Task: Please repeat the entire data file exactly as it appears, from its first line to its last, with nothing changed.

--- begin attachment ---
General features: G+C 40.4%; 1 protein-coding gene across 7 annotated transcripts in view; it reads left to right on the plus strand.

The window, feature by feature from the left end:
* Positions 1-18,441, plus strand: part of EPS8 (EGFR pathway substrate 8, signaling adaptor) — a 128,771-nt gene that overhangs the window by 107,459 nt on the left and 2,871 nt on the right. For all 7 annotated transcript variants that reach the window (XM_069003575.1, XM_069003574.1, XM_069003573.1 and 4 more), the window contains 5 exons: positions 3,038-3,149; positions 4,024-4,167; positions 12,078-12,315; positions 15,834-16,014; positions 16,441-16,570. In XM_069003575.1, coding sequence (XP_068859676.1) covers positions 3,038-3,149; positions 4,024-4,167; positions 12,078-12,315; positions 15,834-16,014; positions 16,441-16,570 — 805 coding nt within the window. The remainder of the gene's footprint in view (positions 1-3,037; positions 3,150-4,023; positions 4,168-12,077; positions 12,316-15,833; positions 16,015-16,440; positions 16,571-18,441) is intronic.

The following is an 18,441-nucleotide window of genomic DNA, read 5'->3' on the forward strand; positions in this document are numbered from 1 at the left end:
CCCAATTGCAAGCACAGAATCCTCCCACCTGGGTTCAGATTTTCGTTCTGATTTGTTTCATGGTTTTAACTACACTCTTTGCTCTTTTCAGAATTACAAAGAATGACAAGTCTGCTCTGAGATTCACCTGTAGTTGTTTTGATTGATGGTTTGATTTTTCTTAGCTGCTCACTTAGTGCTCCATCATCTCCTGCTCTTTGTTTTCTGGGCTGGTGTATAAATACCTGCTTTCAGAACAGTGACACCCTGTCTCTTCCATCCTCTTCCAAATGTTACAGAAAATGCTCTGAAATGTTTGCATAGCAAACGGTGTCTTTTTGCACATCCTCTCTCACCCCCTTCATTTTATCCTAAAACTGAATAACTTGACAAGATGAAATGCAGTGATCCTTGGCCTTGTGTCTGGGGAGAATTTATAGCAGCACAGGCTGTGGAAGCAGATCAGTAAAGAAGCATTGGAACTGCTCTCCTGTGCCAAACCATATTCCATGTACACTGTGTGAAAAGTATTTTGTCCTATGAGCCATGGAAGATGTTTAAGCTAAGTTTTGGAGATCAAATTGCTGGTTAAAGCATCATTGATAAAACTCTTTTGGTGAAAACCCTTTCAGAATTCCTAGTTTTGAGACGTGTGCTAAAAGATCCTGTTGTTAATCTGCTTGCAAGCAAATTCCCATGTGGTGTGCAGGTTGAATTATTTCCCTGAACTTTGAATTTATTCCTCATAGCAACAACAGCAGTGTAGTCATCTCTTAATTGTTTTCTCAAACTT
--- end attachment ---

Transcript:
General features: G+C 40.4%; 1 protein-coding gene across 7 annotated transcripts in view; it reads left to right on the plus strand.

The window, feature by feature from the left end:
* Positions 1-18,441, plus strand: part of EPS8 (EGFR pathway substrate 8, signaling adaptor) — a 128,771-nt gene that overhangs the window by 107,459 nt on the left and 2,871 nt on the right. For all 7 annotated transcript variants that reach the window (XM_069003575.1, XM_069003574.1, XM_069003573.1 and 4 more), the window contains 5 exons: positions 3,038-3,149; positions 4,024-4,167; positions 12,078-12,315; positions 15,834-16,014; positions 16,441-16,570. In XM_069003575.1, coding sequence (XP_068859676.1) covers positions 3,038-3,149; positions 4,024-4,167; positions 12,078-12,315; positions 15,834-16,014; positions 16,441-16,570 — 805 coding nt within the window. The remainder of the gene's footprint in view (positions 1-3,037; positions 3,150-4,023; positions 4,168-12,077; positions 12,316-15,833; positions 16,015-16,440; positions 16,571-18,441) is intronic.

The following is an 18,441-nucleotide window of genomic DNA, read 5'->3' on the forward strand; positions in this document are numbered from 1 at the left end:
CCCAATTGCAAGCACAGAATCCTCCCACCTGGGTTCAGATTTTCGTTCTGATTTGTTTCATGGTTTTAACTACACTCTTTGCTCTTTTCAGAATTACAAAGAATGACAAGTCTGCTCTGAGATTCACCTGTAGTTGTTTTGATTGATGGTTTGATTTTTCTTAGCTGCTCACTTAGTGCTCCATCATCTCCTGCTCTTTGTTTTCTGGGCTGGTGTATAAATACCTGCTTTCAGAACAGTGACACCCTGTCTCTTCCATCCTCTTCCAAATGTTACAGAAAATGCTCTGAAATGTTTGCATAGCAAACGGTGTCTTTTTGCACATCCTCTCTCACCCCCTTCATTTTATCCTAAAACTGAATAACTTGACAAGATGAAATGCAGTGATCCTTGGCCTTGTGTCTGGGGAGAATTTATAGCAGCACAGGCTGTGGAAGCAGATCAGTAAAGAAGCATTGGAACTGCTCTCCTGTGCCAAACCATATTCCATGTACACTGTGTGAAAAGTATTTTGTCCTATGAGCCATGGAAGATGTTTAAGCTAAGTTTTGGAGATCAAATTGCTGGTTAAAGCATCATTGATAAAACTCTTTTGGTGAAAACCCTTTCAGAATTCCTAGTTTTGAGACGTGTGCTAAAAGATCCTGTTGTTAATCTGCTTGCAAGCAAATTCCCATGTGGTGTGCAGGTTGAATTATTTCCCTGAACTTTGAATTTATTCCTCATAGCAACAACAGCAGTGTAGTCATCTCTTAATTGTTTTCTCAAACTT